The Way We Were (and Are)

The year was 1961 — John Fitzgerald Kennedy was the 35th President of the United States. A country called the Soviet Union rivaled the United States for world supremacy and space exploration, putting the first human in space in April. In May the U.S. answers with Alan Shepard’s flight and the President vows to put a man on the moon before the end of the decade. Construction of the Berlin Wall begins, the Beatles perform for the first time at the Cavern Club, Roger Maris hits 61 home runs for the Yankees and the Vietnam War officially begins in December with the arrival of helicopters and 400 U.S. troops in Saigon.

And a small group of 19 Realtors met in Southern California with the idea that real estate was more than bricks, mortar and numbers. They suggested that focusing entirely on the “bricks and mortar” of real estate left out the ownership and their specific needs and circumstances. From this beginning two basic axioms evolved:

  1. Working with people is more important than working with property. The people are the ones who have needs and desires that drive the transaction.
  2. The relationship between the client and the broker is the key to being able to resolve a situation or find a solution. The underlying premise is that the client’s best interests are paramount.

As the Society begins the countdown to our 50th anniversary, we still adhere to these basic axioms in the conduct of our meetings and our education offerings. To this end, the S.E.C. has always stressed counseling clients and endeavoring to uncover their goals and objectives as well as finding out what the client is willing to do to reach those objectives.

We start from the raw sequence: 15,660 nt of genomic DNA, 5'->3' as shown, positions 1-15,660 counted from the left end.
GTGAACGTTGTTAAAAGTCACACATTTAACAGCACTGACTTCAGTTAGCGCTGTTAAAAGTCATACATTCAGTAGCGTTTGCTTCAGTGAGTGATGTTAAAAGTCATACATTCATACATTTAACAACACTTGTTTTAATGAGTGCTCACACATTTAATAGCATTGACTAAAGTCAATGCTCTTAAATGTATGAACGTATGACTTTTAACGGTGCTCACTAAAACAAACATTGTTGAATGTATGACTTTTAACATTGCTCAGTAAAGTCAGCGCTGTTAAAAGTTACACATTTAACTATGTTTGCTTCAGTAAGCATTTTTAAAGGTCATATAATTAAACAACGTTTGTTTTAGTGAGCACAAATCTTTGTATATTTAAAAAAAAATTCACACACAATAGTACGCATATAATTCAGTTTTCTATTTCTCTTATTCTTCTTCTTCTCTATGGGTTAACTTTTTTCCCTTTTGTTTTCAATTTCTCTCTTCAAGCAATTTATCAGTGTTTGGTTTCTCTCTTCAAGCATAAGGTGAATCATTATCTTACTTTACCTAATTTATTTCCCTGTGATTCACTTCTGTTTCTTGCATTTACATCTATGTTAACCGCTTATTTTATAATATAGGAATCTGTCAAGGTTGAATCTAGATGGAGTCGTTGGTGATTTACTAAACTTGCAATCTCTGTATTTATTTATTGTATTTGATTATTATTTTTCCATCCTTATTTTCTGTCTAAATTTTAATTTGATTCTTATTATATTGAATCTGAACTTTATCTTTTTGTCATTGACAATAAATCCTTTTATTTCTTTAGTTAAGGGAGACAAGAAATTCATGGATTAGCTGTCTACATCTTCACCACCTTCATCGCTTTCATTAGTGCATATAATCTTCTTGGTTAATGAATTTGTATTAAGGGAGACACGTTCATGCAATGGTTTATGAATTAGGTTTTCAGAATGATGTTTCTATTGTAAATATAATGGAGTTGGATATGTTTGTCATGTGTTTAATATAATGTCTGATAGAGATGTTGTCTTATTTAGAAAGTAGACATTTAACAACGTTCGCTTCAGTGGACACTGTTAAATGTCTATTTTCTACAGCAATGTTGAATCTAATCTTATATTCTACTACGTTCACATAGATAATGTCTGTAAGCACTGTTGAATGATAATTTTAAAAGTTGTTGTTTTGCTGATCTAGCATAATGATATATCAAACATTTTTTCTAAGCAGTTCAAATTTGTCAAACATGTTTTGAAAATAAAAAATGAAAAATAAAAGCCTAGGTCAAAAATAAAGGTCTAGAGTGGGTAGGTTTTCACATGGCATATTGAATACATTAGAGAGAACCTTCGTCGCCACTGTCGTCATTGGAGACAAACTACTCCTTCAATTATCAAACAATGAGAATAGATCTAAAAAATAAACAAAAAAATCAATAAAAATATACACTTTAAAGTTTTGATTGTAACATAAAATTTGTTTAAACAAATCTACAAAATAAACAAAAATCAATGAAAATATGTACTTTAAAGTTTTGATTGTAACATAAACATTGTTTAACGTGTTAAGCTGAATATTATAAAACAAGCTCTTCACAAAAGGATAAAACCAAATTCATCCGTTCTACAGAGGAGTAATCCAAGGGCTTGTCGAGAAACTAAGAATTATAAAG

One of the strengths of the Society is the tremendous amount of creativity and experience within the group and the members’ willingness to share their ideas and thoughts. This is truly the only way we can set ourselves apart from other real estate organizations and solve problems for our clients in the process. When we enter into one of our marketing meetings there is over 1500 years of real estate experience there to draw upon and members who have experienced almost any problem that is exposed to the group. There has never been a meeting I attended, that I did not come away with several ideas of how to get transactions completed back home. ALSO, many of our members partner with other S.E.C. members or guests, so a high level of trust within the organization is paramount to the existence of the Society.

Another attribute of the Society is the fact that we are geographically diversified with representation from every region of the U.S. as well as Canada. Everyone’s market does not respond the same to the economic conditions such as we see today. By being such a geographically diverse organization we can often help our clients achieve their objectives through the assistance of individuals outside of the client’s normal marketing area. There may be takers from another region that are looking for properties when it seems your area is devoid of buyers.

As we navigate through this recession, I believe the Society’s attributes place us in a unique position to help solve issues and predicaments, for our clients and ourselves through the counseling and creativity others do not offer. Our group is a problem-solving group whose forte´ is solving situations and helping clients and members achieve their goals and objectives.

As our founder Richard Reno said, there are no bad properties, just inappropriate ownership. There are always one or more solutions to every problem and the Society of Exchange Counselors is uniquely positioned to try to seek those out through the counseling and creative marketing techniques we incorporate into our meetings.

I look forward to serving this awesome organization this year and wish you all a prosperous 2010.

One Comment »

  1. […] S.E.C. Bookstore « Inside this Issue » Winter 2010 » « previous: « The Way We Were (and Are) […]